And in the end, Lavery said, that fact that blu's sales are very small compared with Reynolds' overall business "makes it quite possible that Imperial was more interested in owning blu than Reynolds was."
The news agency Reuters, citing a source familiar with the situation, reported Tuesday that Imperial Tobacco insisted that blu be among the assets it was buying in the deal.
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Miguel Martin, president of Logic, the No. 2 e-cig brand after blu, told CNBC.com, "My quick read on it is that I don't know that Reynolds felt that they had to have blu. My sense is they felt they didn't have to have it."
"It wasn't important to them, and it was to Commonwealth," he said, using the name of Imperial's U.S. sales division. "I think Reynolds feels comfortable going it alone with Vuse."
Martin said he doesn't believe that blu's change of ownership will affect Logic's sales.
"From my point of view, I don't know it changes anything," Martin said. "I don't know that it's better off fighting blu under the Commonwealth flag than under the Lorillard flag."
Blu has lost market share to Logic in recent months, according to both Martin and Lavery.
Regardless of who owns blu, the brand will continue facing future declines in market share due to competition from Logic and ongoing "disruption" in the still-young industry, Martin said.
He said companies such as Logic, which do not sell traditional combustible tobacco products, may have an edge with getting shelf space while competing with blu because convenience stores keep a larger percentage of the sale price with their products than they do with the e-cig brands sold by traditional tobacco companies.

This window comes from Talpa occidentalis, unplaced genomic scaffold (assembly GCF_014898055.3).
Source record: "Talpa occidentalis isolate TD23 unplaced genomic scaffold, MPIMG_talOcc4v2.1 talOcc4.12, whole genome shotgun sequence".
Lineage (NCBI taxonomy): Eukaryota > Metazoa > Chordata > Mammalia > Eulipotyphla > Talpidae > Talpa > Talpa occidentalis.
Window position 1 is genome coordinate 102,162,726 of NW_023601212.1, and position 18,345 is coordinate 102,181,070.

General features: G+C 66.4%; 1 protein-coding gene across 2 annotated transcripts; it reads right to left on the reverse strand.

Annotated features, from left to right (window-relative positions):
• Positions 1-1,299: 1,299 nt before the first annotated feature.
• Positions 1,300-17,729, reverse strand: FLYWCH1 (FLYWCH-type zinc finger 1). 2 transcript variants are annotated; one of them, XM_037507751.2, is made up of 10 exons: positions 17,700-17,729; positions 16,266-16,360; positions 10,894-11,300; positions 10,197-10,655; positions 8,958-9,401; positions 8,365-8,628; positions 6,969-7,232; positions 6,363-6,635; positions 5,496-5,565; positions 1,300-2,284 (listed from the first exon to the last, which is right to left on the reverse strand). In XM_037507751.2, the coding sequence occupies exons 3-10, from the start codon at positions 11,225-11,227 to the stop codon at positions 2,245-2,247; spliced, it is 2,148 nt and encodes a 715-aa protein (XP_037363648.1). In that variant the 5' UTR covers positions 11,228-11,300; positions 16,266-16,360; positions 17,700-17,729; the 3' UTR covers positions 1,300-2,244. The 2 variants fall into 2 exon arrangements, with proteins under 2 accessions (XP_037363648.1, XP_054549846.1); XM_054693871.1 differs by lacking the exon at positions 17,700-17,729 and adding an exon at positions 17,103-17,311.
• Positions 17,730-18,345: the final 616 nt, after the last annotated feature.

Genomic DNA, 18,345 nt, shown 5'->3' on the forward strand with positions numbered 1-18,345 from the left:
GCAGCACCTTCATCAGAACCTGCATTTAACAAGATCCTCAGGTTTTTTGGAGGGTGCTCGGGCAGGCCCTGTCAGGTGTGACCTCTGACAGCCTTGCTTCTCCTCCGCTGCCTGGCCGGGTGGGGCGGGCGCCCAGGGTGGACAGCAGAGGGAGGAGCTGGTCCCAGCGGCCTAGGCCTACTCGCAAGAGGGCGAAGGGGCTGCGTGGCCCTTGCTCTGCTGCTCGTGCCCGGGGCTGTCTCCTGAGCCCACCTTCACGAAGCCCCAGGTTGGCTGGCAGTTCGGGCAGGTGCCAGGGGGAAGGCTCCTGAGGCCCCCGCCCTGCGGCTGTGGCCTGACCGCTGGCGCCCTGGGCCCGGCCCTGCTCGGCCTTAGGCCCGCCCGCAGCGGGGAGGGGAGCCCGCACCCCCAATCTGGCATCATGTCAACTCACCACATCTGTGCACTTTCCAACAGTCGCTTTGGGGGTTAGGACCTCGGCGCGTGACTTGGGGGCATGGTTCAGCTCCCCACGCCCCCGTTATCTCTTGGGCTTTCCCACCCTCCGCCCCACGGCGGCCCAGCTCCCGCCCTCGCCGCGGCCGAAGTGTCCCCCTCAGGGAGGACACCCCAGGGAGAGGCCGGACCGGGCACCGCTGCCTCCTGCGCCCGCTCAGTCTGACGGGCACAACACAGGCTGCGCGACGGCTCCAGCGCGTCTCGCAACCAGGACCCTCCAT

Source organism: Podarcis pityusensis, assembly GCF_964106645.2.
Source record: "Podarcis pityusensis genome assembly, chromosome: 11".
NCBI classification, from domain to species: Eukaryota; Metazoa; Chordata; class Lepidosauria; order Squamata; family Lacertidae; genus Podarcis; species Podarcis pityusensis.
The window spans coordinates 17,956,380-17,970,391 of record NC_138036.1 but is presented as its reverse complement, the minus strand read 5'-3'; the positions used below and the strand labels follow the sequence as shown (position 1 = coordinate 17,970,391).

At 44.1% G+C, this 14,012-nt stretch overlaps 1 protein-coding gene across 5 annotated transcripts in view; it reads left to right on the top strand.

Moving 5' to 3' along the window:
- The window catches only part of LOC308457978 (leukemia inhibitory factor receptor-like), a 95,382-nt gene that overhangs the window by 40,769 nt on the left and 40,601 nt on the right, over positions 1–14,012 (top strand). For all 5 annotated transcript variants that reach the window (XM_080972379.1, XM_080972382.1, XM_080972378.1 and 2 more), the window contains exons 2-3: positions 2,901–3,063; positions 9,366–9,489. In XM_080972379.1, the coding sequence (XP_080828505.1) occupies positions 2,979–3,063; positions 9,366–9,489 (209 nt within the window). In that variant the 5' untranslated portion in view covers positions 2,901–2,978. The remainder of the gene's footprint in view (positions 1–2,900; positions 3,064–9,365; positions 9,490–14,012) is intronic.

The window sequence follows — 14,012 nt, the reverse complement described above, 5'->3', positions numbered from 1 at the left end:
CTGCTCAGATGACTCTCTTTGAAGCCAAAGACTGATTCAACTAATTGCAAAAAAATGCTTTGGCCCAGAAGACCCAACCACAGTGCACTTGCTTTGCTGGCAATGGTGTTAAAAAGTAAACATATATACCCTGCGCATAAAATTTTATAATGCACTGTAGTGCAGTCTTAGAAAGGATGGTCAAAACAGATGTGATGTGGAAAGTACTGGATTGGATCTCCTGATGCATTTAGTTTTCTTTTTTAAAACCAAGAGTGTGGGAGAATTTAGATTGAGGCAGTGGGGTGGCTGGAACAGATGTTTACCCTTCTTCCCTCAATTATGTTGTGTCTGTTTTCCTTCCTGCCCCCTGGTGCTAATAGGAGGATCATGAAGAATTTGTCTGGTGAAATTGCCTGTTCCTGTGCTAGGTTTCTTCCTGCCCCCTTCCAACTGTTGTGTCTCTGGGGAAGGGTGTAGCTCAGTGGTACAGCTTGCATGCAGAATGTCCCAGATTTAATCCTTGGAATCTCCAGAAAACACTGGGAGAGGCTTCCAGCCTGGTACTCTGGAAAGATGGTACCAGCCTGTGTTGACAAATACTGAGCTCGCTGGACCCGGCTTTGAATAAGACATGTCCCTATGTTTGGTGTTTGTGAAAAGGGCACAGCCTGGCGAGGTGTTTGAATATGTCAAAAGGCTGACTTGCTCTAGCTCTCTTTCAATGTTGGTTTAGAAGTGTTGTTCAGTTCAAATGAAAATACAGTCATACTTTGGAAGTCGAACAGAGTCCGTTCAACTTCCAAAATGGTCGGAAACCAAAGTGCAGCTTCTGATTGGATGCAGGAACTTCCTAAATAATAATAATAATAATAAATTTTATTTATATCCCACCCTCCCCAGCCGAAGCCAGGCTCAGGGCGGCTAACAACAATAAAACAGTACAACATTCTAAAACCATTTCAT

Also, Blu, like other e-cig companies that sell replaceable nicotine liquid cartridges, are now facing competition from the accelerated growth of so-called open system vaping devices, said Cynthia Cabrera, executive director of the Smoke-Free Alternatives Trade Association.
Unlike "ciga-likes" such as blu, whose shape resembles a traditional cigarette and whose manufacturers sell disposable or refillable cartridges of nicotine liquid of their own brand, open-tank systems allow users to refill the devices with a nicotine liquid of their choosing. "Vaping" shops often sell a wide range of such liquids, with different levels of nicotine and a variety of flavors.
Bonnie Herzog, a tobacco analyst at Wells Fargo, noted earlier this year that the open system sector is growing twice as fast as the overall e-vapor category, which includes traditional e-cigs like blu. Herzog said users of open-system vaping devices spend less money on their habit than people who buy traditional branded e-cigs.
In terms of innovation, "the ciga-like category is really not where it's at right now, where it is is open vapor," Cabrera said.
Still, she doesn't expect Imperial to let blu lose market share to open system products without a tough fight.
Big traditional tobacco companies "will use every competitive and regulatory means possible to squeeze out the little guys, the innovative guys, because those aren't their products," Cabrera said. "I do have concerns about that."
—By CNBC's Dan Mangan